Last Friday I was in heaven; my friends Kiki L’Italien and Maddie Grant devoted a sizeable chunk of time on that day’s episode of Delcor’s Social Media Sweetspot to my favorite topic: social media salaries. The conversation starts about 14:50 in the video below, in case you missed it:
Of course you should not only watch that whole episode but catch the show every Friday because it’s always great–not just when they’re talking about me and my pet issue!
At any rate, I know I’m not the only one interested in the topic of social media salaries because the bulk of the traffic to this blog comes from Google searches for “social media manager salary” or something similar. Community and social media manager jobs are becoming more popular–as evidenced by more and more mainstream news coverage of the role(s):
- Business Week’s article “Twitter, Twitter, Little Stars“
- Harvard Business Review’s “Fire Your Marketing Manager and Hire a Community Manager“
- The Washington Post’s article about Pepco’s social media manager
The Business Week article does mention salary:
Business strategists capable of identifying a company’s needs and solving them using social media tools—can command $120,000 a year and up. Further down the ladder are community managers, who oversee a company’s day-to-day social media operations and earn $60,000 to $80,000. Below them are cub Twitter managers, essentially copywriters with little business experience, who typically earn $30,000 to $50,000.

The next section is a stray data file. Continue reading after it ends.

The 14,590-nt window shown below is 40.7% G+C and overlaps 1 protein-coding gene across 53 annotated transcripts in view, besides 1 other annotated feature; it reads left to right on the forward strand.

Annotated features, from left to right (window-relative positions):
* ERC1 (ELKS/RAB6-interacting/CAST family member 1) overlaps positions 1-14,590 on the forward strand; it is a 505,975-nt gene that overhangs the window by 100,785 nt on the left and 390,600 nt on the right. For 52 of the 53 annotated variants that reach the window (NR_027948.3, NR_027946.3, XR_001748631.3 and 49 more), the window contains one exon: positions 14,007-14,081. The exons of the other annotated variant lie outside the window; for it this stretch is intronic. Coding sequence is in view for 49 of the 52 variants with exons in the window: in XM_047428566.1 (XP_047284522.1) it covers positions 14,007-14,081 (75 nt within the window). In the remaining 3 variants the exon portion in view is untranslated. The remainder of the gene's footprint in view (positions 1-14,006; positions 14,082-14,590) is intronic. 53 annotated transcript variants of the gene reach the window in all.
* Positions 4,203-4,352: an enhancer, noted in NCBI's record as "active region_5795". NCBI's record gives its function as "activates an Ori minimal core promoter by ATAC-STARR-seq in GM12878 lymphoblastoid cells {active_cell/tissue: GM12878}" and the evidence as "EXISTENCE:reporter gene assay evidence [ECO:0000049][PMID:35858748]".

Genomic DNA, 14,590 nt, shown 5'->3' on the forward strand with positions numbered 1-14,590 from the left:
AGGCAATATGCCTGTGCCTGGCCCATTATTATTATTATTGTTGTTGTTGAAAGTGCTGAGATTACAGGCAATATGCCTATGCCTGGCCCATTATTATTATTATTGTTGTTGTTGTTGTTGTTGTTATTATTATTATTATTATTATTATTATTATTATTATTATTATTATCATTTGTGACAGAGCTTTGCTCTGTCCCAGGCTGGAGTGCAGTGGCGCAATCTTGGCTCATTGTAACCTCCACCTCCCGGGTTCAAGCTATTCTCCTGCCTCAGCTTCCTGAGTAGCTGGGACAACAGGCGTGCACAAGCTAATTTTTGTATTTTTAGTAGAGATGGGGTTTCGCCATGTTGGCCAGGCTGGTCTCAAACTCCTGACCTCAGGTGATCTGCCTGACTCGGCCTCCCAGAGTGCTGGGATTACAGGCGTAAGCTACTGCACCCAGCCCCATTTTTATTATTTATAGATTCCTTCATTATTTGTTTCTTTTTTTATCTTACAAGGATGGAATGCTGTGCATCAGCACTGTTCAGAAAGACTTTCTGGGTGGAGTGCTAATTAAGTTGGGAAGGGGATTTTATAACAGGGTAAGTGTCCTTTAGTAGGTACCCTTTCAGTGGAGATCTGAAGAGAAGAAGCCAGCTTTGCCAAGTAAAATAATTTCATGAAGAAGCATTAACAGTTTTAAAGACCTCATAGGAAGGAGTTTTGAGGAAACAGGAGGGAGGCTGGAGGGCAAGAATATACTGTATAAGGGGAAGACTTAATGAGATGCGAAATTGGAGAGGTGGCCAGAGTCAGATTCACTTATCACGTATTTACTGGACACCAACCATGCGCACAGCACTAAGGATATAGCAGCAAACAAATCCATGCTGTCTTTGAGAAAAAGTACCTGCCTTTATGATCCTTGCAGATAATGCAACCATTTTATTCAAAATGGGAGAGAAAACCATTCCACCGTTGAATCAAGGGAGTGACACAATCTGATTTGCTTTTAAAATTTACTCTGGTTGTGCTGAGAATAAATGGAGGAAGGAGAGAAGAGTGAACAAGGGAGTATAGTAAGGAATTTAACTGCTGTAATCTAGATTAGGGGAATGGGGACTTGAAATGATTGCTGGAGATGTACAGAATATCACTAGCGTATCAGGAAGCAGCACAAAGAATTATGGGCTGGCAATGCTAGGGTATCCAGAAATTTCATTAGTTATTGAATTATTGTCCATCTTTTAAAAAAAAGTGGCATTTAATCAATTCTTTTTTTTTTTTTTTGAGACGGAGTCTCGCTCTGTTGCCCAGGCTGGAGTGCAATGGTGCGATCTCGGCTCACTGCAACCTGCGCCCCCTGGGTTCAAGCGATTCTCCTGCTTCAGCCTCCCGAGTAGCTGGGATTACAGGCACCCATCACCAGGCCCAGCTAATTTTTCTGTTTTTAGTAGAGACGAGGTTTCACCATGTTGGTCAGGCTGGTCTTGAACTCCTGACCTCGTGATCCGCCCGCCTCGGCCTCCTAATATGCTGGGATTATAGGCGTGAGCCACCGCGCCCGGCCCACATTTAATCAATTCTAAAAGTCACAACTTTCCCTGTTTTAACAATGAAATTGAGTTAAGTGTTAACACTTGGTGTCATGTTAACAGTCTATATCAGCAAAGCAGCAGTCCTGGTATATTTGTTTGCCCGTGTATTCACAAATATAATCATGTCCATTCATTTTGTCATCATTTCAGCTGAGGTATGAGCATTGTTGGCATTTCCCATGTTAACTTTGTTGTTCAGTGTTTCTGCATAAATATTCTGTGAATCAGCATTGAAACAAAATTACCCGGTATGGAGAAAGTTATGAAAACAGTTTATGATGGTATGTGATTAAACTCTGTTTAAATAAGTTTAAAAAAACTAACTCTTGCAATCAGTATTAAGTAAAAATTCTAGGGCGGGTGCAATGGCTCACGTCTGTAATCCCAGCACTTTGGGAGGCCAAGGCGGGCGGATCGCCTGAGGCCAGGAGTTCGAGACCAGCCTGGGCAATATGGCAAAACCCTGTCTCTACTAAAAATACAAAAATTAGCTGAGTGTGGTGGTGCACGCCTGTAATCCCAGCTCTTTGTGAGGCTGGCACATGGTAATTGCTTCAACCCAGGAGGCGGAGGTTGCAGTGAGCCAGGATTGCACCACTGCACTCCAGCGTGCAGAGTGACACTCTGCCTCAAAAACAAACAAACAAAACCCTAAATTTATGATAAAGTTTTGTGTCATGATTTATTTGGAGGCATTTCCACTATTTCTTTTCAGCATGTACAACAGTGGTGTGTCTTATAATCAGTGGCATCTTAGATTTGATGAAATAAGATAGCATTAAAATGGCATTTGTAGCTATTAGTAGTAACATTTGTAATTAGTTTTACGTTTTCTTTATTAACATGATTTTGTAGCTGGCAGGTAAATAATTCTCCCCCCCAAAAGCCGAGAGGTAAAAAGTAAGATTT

Not for nothing, but from what little salary data I know about association social media jobs, most are wanting someone to do the business strategist level job for the cub Twitter manager salary. If they want to attract and retain qualified candidates who are able to successfully align social media into the association’s existing communications and marketing strategies, they’re going to have to do better than that.